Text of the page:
Physicians who listen to their patients’ stories—who listen as writers would—strengthen their relationships with those patients, according to physician and author Abraham Verghese, M.D., M.F.A. And doctors who forge these connections to their patients are likely to take better emotional care of themselves as well, said Verghese, speaking recently at medical grand rounds.

“To be aware of stories is to be empathetic. … What we’re talking about is imagining the patient’s life,” said Verghese, director of the Center for Medical Humanities and Ethics at the University of Texas Health Science Center at San Antonio. Verghese wrote My Own Country: A Doctor’s Story, a memoir of caring for AIDS patients in Tennessee in the early days of the epidemic, which Time magazine called one of the five best books of 1994.

Verghese’s talk, “What the Pen Teaches the Stethoscope,” was linked to a writer’s workshop for residents that he’d run last fall. The workshop was part of efforts by the Department of Internal Medicine to strengthen the doctor-patient relationship, said Asghar Rastegar, M.D., the department’s associate chair for medical education and academic affairs.

“Our goal is to provide a counterweight to the increasing use of medical technology, which requires less direct contact between physician and patient,” said Rastegar, who developed the writing program in partnership with former Chair Ralph I. Horwitz, M.D. (Surgeon and medical writer Atul Gawande, M.D., M.P.H., this year’s Commencement speaker, spent time with the residents in May.)

Fourteen medical residents, chosen on the basis of writing samples, spent two and a half days with Verghese critiquing one another’s work. In teaching the residents, Verghese used techniques he’d learned at the Iowa Writers’ Workshop at the University of Iowa in 1990-91. The residents compiled their stories about patients, both fictional and real, in a booklet called Capsules. They read from their work when Verghese returned in January as part of the program financed by a fund in memory of Fredrick L. Sachs, M.D.

Workshop participant Amy M. Nuernberg, M.D. ’00, chief resident in medicine, said she experienced a catharsis while writing about a college student in her care who had died in a matter of weeks. “It made me realize how strongly it had affected me,” said Nuernberg. “She wasn’t just another patient. … It helped me sort out on paper all these conflicted emotions.”

In his talk, Verghese described what he’d recommended to the residents: that they try to delineate in their patients’ predicaments elements of drama—danger, desire and a crucial insight, or epiphany. For patients, a simple doctor’s visit can contain all these elements, said Verghese: “When they come to see you, your patient is engaged in a story. … There is danger lurking. There is danger and a great desire to walk away with a clean bill of health and a blessing to go on.” Good news or bad, the diagnosis can be a kind of epiphany.

Verghese acknowledged that it’s easy to reduce patients to labels: a ROMI becomes a MIRO who may nonetheless need a CABG (that is to say: a “rule out myocardial infarction” becomes a “myocardial infarction ruled out,” possibly needing a “coronary artery bypass graft”). When doctors use “the voice of medicine,” said Verghese, “they begin to lose sight of the person, and people become almost disease labels. … Even though it’s the language of medicine you record in the chart, let the voice of the patient stay alive in your imagination.”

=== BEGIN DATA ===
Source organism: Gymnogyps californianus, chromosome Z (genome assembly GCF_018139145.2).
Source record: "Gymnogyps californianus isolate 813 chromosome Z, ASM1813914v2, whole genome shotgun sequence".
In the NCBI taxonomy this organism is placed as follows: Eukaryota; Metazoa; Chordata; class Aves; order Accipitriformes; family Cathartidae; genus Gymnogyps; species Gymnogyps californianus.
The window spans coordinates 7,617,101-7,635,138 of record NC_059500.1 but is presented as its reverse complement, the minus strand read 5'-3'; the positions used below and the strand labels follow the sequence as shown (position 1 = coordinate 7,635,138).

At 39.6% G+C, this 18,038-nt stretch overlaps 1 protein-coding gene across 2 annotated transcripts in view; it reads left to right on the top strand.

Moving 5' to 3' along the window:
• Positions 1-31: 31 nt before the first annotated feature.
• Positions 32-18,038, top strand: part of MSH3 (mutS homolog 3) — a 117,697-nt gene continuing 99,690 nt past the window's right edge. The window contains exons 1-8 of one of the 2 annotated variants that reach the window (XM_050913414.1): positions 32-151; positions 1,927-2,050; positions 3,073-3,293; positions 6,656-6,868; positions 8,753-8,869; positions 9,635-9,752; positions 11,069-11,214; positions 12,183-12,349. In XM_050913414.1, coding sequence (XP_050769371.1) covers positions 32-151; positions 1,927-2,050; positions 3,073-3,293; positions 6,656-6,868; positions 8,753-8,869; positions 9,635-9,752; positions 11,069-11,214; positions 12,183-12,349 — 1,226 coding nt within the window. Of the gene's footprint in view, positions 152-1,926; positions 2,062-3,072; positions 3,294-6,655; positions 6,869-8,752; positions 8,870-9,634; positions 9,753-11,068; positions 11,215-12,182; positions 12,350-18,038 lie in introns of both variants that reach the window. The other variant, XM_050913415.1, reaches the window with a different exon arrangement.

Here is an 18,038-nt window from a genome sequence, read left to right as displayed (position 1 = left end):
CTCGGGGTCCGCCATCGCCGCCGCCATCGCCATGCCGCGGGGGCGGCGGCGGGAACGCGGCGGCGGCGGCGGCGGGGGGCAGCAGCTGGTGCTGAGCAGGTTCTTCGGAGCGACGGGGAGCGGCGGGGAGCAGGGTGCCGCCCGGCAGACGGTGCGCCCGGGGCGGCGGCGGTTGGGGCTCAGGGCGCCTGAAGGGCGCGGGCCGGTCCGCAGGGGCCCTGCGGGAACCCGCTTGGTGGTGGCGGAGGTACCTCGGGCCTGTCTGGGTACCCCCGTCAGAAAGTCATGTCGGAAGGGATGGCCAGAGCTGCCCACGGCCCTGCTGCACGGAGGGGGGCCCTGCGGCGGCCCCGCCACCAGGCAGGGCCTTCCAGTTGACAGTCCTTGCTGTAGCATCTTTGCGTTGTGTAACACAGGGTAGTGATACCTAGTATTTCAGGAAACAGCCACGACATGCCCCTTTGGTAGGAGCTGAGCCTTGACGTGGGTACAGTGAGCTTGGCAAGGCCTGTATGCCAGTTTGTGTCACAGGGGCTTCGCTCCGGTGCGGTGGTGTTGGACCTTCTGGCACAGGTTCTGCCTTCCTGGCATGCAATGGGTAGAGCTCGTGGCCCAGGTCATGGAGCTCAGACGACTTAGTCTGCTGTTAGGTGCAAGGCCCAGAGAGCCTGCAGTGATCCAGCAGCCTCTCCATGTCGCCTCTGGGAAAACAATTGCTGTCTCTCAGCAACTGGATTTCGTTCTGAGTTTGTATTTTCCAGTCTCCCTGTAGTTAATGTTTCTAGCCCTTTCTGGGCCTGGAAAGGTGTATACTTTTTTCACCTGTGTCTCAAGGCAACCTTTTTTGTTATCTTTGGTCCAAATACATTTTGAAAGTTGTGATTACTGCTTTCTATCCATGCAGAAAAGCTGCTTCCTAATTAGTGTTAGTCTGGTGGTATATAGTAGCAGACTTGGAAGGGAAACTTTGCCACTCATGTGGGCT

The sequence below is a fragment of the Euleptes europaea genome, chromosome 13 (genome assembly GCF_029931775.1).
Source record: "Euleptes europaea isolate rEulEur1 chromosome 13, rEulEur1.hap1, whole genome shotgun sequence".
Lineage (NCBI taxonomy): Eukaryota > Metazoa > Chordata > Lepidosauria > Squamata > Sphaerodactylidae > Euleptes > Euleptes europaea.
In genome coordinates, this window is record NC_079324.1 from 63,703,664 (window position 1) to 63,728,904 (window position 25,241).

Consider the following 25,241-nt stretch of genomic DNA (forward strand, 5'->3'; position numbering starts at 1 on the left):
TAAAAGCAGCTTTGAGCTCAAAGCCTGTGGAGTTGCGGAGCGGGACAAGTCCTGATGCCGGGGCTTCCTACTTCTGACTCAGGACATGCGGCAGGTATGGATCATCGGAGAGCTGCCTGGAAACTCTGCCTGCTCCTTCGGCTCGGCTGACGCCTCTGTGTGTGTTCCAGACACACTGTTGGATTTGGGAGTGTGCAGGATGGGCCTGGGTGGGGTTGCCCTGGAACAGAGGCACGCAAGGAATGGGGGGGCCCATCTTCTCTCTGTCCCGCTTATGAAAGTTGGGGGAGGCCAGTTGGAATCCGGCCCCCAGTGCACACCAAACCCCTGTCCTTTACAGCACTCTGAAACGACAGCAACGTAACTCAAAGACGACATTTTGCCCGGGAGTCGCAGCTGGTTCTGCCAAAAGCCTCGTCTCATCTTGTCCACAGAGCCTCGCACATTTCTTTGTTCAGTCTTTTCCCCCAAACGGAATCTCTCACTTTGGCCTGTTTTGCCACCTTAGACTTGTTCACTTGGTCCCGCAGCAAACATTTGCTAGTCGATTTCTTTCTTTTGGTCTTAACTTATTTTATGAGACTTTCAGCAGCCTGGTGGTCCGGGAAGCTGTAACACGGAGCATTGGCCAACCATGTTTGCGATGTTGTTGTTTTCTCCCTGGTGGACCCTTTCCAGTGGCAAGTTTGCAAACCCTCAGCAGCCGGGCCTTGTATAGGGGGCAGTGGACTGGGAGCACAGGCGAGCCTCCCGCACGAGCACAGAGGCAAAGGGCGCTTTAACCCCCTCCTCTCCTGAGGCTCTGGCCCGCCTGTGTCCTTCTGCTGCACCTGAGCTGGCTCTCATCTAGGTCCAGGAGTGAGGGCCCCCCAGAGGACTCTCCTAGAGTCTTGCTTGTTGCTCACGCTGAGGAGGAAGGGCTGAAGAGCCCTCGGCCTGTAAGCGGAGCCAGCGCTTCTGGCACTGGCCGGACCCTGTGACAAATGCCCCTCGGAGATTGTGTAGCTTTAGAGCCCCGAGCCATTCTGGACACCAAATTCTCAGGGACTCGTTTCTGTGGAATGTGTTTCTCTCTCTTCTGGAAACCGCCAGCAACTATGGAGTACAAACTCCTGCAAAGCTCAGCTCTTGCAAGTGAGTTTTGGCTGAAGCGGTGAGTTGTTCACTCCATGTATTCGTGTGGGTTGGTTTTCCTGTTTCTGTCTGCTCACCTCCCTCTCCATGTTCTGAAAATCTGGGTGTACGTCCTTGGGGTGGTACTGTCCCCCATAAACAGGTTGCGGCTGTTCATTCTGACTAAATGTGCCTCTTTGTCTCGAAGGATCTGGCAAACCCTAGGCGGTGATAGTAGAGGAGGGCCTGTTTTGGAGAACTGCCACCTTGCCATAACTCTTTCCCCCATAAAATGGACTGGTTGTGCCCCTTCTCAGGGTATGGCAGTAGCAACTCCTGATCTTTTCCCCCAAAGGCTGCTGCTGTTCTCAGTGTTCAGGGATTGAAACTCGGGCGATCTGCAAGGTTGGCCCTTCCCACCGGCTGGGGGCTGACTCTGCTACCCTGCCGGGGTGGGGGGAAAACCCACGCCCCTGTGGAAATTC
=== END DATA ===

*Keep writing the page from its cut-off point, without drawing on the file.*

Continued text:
By writing, and thus bringing to the surface the feelings that patients’ stories engender, physicians stay in touch with their own humanity. “It’s very difficult to walk through a life in medicine and see the carnage you and I see and not to experience intense emotions,” said Verghese. But the “macho culture” of medicine encourages doctors to suppress their pain. “We’re in a very secret and lonely business.”

Gastroenterologist Michael C. Bennick, M.D., concurred with Verghese, saying that writing about a painful experience provides “an opportunity to listen all over again. You needn’t shut out that pain; once the blinding light passes, it’s often illuminating,” said Bennick, an assistant clinical professor and the associate chief of medicine, who attended the residents’ reading.

Verghese argued that doctors who repress their feelings not only distance themselves from their patients but also “begin to do that to themselves.” Verghese noted that doctors often guard against pain in dysfunctional ways. “I think of it [medicine] as a romantic pursuit, but I have seen its seamy underbelly,” said Verghese, whose 1998 memoir, The Tennis Partner: A Doctor’s Story of Friendship and Loss, tells the story of a medical resident, a close friend, struggling with a powerful addiction to drugs.

Verghese said that reading fiction could help doctors reconnect with deep feelings. As can writing.

“I would encourage everybody to keep a journal. It keeps you healthy,” said Verghese.